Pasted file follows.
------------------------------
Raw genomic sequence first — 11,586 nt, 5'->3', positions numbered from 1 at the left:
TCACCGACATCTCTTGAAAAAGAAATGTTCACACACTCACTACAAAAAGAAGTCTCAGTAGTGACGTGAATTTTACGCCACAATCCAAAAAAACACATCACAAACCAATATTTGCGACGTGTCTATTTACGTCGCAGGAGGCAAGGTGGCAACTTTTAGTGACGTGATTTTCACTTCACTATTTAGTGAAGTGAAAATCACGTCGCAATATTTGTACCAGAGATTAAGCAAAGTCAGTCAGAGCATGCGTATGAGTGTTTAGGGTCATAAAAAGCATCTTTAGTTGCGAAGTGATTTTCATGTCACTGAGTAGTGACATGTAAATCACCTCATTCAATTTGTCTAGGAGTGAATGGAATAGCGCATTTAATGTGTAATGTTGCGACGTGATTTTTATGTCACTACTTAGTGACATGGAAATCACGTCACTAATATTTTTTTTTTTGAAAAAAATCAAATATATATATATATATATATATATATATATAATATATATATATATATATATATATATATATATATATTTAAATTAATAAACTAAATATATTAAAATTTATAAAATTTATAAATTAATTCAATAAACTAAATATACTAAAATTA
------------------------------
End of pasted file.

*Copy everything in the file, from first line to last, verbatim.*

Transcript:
Raw genomic sequence first — 11,586 nt, 5'->3', positions numbered from 1 at the left:
TCACCGACATCTCTTGAAAAAGAAATGTTCACACACTCACTACAAAAAGAAGTCTCAGTAGTGACGTGAATTTTACGCCACAATCCAAAAAAACACATCACAAACCAATATTTGCGACGTGTCTATTTACGTCGCAGGAGGCAAGGTGGCAACTTTTAGTGACGTGATTTTCACTTCACTATTTAGTGAAGTGAAAATCACGTCGCAATATTTGTACCAGAGATTAAGCAAAGTCAGTCAGAGCATGCGTATGAGTGTTTAGGGTCATAAAAAGCATCTTTAGTTGCGAAGTGATTTTCATGTCACTGAGTAGTGACATGTAAATCACCTCATTCAATTTGTCTAGGAGTGAATGGAATAGCGCATTTAATGTGTAATGTTGCGACGTGATTTTTATGTCACTACTTAGTGACATGGAAATCACGTCACTAATATTTTTTTTTTTGAAAAAAATCAAATATATATATATATATATATATATATATATAATATATATATATATATATATATATATATATATATATTTAAATTAATAAACTAAATATATTAAAATTTATAAAATTTATAAATTAATTCAATAAACTAAATATACTAAAATTA